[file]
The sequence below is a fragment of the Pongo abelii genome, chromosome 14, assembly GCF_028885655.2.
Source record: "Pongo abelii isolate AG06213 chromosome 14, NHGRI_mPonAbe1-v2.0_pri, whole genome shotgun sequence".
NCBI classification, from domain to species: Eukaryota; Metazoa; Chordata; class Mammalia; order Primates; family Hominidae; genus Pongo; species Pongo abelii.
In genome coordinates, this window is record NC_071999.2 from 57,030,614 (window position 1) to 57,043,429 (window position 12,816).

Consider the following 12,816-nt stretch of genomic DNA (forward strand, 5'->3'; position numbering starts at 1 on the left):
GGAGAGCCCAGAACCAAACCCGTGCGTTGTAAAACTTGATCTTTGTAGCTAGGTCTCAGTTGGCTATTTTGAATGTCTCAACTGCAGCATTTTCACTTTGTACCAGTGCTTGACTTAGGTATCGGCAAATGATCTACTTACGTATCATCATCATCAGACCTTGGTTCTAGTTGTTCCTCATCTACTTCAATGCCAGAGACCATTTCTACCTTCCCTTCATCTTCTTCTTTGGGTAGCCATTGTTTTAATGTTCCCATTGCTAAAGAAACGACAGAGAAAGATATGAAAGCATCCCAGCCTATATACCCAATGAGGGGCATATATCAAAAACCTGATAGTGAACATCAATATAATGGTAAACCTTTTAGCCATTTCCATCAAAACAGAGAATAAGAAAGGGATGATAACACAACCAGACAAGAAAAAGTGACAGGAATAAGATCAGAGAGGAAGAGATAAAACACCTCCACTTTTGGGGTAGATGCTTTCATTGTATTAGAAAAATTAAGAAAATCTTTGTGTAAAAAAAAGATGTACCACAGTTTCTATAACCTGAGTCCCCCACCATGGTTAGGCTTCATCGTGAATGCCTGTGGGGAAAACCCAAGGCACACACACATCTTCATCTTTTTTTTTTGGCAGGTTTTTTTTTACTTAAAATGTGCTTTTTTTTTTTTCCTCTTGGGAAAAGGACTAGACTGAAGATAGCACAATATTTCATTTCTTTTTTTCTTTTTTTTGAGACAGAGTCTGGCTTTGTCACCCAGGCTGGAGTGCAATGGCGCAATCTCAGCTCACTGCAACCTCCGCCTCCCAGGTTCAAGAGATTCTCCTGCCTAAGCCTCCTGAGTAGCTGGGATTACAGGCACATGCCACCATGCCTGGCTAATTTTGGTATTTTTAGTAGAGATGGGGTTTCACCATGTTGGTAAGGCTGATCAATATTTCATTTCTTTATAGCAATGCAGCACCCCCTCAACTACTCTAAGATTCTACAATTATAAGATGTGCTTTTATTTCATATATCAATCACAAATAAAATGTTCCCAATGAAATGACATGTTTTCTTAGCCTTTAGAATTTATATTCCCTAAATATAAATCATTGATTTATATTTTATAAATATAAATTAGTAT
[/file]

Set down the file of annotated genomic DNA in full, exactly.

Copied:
The sequence below is a fragment of the Pongo abelii genome, chromosome 14, assembly GCF_028885655.2.
Source record: "Pongo abelii isolate AG06213 chromosome 14, NHGRI_mPonAbe1-v2.0_pri, whole genome shotgun sequence".
NCBI classification, from domain to species: Eukaryota; Metazoa; Chordata; class Mammalia; order Primates; family Hominidae; genus Pongo; species Pongo abelii.
In genome coordinates, this window is record NC_071999.2 from 57,030,614 (window position 1) to 57,043,429 (window position 12,816).

Consider the following 12,816-nt stretch of genomic DNA (forward strand, 5'->3'; position numbering starts at 1 on the left):
GGAGAGCCCAGAACCAAACCCGTGCGTTGTAAAACTTGATCTTTGTAGCTAGGTCTCAGTTGGCTATTTTGAATGTCTCAACTGCAGCATTTTCACTTTGTACCAGTGCTTGACTTAGGTATCGGCAAATGATCTACTTACGTATCATCATCATCAGACCTTGGTTCTAGTTGTTCCTCATCTACTTCAATGCCAGAGACCATTTCTACCTTCCCTTCATCTTCTTCTTTGGGTAGCCATTGTTTTAATGTTCCCATTGCTAAAGAAACGACAGAGAAAGATATGAAAGCATCCCAGCCTATATACCCAATGAGGGGCATATATCAAAAACCTGATAGTGAACATCAATATAATGGTAAACCTTTTAGCCATTTCCATCAAAACAGAGAATAAGAAAGGGATGATAACACAACCAGACAAGAAAAAGTGACAGGAATAAGATCAGAGAGGAAGAGATAAAACACCTCCACTTTTGGGGTAGATGCTTTCATTGTATTAGAAAAATTAAGAAAATCTTTGTGTAAAAAAAAGATGTACCACAGTTTCTATAACCTGAGTCCCCCACCATGGTTAGGCTTCATCGTGAATGCCTGTGGGGAAAACCCAAGGCACACACACATCTTCATCTTTTTTTTTTGGCAGGTTTTTTTTTACTTAAAATGTGCTTTTTTTTTTTTCCTCTTGGGAAAAGGACTAGACTGAAGATAGCACAATATTTCATTTCTTTTTTTCTTTTTTTTGAGACAGAGTCTGGCTTTGTCACCCAGGCTGGAGTGCAATGGCGCAATCTCAGCTCACTGCAACCTCCGCCTCCCAGGTTCAAGAGATTCTCCTGCCTAAGCCTCCTGAGTAGCTGGGATTACAGGCACATGCCACCATGCCTGGCTAATTTTGGTATTTTTAGTAGAGATGGGGTTTCACCATGTTGGTAAGGCTGATCAATATTTCATTTCTTTATAGCAATGCAGCACCCCCTCAACTACTCTAAGATTCTACAATTATAAGATGTGCTTTTATTTCATATATCAATCACAAATAAAATGTTCCCAATGAAATGACATGTTTTCTTAGCCTTTAGAATTTATATTCCCTAAATATAAATCATTGATTTATATTTTATAAATATAAATTAGTAT